“…but this isn’t good enough (yet).”

“No” = Compliment + Excuse

Most of the time when you’re getting compliments on your writing followed by an excuse about why you’re not getting any money, the actual compliments and excuses are not the truth.  The truth is that they are saying:

“You seem like a nice person and I don’t see any reason to offend you, but this isn’t good enough (yet).”

This is a hard thing to hear because we want to believe that the compliment is real. That’s something to feel good about.  We want to believe that the excuse is real because it lets us save face.

The thing to understand is that if your work was good enough, you’d at least get a “Maybe.”

“Maybe” Comes In Three Flavors

The first kind of “Maybe” is: Notes.

When someone actually takes the time to give you feedback on what you’ve done, that’s a victory.  It means that they want to be helpful and that, if you are able to make the changes, they may be willing to take another look or meet with you again.

The second kind of “Maybe” is: Stall for time.

Examples:

  • “I’ll take a look at it.”
  • “Let me get back to you once I’ve had the chance to read it.”

This is a gray area, and typically means one of two things:

  • “I like you personally and don’t want to offend you, but I don’t think this is good enough yet, and I want you to send me your future projects.”
  • “My assistant will take a look at it and then tell me what he or she thinks and if the feedback is extremely positive, then I’ll take a look.”

Unfortunately, it’s difficult to decipher the difference between a “Maybe” that means “No” and a “Maybe” that means “Maybe.” The best thing to do is to follow up after an appropriate amount of time, typically two weeks.

The third kind of “Maybe” is: Let’s move this up the chain.

Examples:

  • “Let’s get Matt Damon (or other Big Star) on the line right now.”
  • “Come meet my boss.”

This is a hopeful sign. It means that if the star, director, or higher-level executive is interested, then this could quickly turn into a “Yes.”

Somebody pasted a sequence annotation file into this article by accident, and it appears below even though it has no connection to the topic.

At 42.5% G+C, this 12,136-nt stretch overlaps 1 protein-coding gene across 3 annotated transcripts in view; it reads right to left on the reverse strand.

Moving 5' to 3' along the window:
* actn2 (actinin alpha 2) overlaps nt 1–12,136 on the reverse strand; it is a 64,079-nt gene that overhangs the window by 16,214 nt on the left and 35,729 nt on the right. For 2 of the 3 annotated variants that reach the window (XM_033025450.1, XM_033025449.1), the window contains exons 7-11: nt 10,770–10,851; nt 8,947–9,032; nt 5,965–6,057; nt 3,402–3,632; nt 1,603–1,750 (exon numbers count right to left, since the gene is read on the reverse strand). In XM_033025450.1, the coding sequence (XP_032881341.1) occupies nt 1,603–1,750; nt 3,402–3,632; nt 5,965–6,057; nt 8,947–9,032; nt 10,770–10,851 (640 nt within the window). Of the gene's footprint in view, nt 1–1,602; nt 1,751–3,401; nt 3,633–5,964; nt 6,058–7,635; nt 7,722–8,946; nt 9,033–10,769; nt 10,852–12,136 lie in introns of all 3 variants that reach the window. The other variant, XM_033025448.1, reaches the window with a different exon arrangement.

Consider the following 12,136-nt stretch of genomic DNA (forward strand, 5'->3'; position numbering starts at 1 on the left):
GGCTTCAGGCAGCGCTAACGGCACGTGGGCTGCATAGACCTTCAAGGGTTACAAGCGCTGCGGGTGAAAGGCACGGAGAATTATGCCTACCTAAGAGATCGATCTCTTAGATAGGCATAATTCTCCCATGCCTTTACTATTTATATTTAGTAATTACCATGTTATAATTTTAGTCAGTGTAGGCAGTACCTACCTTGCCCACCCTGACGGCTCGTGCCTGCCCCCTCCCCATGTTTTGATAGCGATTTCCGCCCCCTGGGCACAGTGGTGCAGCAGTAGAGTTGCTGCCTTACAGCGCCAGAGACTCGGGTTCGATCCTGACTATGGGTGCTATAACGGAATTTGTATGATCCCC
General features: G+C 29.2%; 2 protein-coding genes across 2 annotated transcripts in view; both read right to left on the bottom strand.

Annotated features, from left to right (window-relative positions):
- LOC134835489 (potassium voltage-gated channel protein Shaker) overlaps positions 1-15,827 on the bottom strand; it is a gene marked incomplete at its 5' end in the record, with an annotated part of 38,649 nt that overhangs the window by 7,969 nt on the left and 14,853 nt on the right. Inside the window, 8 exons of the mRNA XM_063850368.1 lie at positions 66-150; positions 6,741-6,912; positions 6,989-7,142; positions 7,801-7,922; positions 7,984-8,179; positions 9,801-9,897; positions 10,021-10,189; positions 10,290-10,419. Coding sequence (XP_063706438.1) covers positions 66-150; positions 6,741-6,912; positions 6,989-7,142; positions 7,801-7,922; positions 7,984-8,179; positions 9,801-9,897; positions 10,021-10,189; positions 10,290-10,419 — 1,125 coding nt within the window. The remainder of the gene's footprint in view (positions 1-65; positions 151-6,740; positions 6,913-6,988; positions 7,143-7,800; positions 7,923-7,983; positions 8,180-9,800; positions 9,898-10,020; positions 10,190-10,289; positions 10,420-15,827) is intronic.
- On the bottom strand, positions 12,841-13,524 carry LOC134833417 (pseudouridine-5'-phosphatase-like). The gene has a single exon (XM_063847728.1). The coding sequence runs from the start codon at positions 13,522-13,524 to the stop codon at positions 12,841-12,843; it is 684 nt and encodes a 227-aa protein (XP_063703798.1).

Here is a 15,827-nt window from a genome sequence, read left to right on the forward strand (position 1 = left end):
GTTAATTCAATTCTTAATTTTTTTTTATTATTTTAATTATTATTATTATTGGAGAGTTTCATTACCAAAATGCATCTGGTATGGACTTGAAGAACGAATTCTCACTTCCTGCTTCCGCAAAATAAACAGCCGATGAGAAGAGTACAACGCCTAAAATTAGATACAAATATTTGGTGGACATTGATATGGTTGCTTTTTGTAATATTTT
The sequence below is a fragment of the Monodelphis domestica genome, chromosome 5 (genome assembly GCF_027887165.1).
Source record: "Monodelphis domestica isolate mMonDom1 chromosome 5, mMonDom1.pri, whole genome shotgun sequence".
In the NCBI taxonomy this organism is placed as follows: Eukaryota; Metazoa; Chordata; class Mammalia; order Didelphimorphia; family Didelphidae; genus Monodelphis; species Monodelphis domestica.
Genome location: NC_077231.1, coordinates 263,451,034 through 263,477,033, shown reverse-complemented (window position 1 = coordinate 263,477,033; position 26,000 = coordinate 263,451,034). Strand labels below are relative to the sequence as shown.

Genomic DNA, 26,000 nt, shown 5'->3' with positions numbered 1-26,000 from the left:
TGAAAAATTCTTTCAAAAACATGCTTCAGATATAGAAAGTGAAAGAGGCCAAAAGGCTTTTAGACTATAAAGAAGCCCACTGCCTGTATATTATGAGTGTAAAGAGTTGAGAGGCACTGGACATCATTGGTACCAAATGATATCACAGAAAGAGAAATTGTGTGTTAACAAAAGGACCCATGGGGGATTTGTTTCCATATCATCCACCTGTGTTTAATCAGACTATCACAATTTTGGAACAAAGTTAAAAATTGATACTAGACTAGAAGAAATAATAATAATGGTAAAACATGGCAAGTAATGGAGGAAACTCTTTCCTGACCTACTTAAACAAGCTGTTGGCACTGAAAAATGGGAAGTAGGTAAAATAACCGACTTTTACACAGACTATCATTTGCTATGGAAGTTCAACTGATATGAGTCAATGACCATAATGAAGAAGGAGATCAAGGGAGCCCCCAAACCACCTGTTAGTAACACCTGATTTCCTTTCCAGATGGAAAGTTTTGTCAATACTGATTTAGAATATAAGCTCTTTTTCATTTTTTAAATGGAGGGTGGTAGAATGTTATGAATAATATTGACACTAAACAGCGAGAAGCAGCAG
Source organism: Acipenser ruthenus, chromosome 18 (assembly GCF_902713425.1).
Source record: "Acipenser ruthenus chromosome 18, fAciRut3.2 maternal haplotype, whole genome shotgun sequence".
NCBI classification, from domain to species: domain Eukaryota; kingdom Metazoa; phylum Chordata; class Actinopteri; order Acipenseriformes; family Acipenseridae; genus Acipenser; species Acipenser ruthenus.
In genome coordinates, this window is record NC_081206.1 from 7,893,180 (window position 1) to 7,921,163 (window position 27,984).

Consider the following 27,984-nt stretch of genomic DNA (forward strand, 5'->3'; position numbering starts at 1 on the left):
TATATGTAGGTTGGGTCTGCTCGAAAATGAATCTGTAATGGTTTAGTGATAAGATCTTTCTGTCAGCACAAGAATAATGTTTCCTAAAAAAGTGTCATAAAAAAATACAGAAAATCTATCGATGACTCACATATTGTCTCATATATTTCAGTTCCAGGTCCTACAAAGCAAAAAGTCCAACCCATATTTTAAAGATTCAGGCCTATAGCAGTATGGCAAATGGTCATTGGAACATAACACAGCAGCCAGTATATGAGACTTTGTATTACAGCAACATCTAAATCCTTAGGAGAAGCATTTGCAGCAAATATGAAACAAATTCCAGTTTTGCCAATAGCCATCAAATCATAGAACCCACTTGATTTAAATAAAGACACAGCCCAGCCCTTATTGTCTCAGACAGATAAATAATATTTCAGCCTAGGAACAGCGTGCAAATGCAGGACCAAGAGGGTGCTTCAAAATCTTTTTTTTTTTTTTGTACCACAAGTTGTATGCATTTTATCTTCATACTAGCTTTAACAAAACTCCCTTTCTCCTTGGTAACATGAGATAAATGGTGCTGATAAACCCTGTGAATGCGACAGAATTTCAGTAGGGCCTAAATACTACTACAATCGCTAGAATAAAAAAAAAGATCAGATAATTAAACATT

“Yes” Means Things Are About To Move Fast

“Yes” sounds like this:

  • “I’m going to have Business Affairs call your agent.”
  • “We’re going to make an offer. Wait by your phone.”
  • “I’d like to option this for [$$$].”

Remember, a great piece of material, a great pitch, a great writer—these are all very rare commodities in Hollywood. If a decision-maker believes that your work is that valuable, he or she is going to move quickly to sign you, buy your material, or otherwise bring you on board.

Any other ways you’ve heard “No,” “Maybe,” or “Yes”? Let me know in the comments.

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Discussion About The Lie Most Frequently Told In Hollywood

  1. Tyler

    Hi Stephene! My name’s Tyler and I’m a high school freshman and am looking to be a puppeteer someday with my own original content. I read your blog religiously and appreciate your support for creative people everywhere trying to get somewhere in show business. I was just wondering if you could recommend some comedy writing books or sites in order to help me strengthen my abilities as a writer. Thanks for all you’re doing and helpful article, by the way.
    Much appreciated,
    Tyler.

  2. Taruhan Bola

    Nice post. I learn something new and challenging on sites I stumbleupon on a daily
    basis. It’s always helpful to read content from other writers and practice a little something from other sites.

  3. Charles H. Green

    Well seen and well said. Still, reading the depth and breadth of the interpretation required to parse the real meanings made me see quite another aspect of this.

    What a huge amount of wasted energy to be able to say yes, no and maybe!

    Nothing you said is wrong, on the contrary, it’s all right, very right. But if everyone who read this resolved NOT to engage in the kind of obfuscatory language-cloud system that is described here, the world would be a better place.

    Learn the ropes, for sure. But don’t add to the problem by forcing it on other people. Instead, learn to speak the truth – intentionally, with great care and empathy, directly, positively, and honestly. The truth is good stuff; don’t cheat the people you talk to out of the good stuff. Don’t make them wade through the crap like you had to.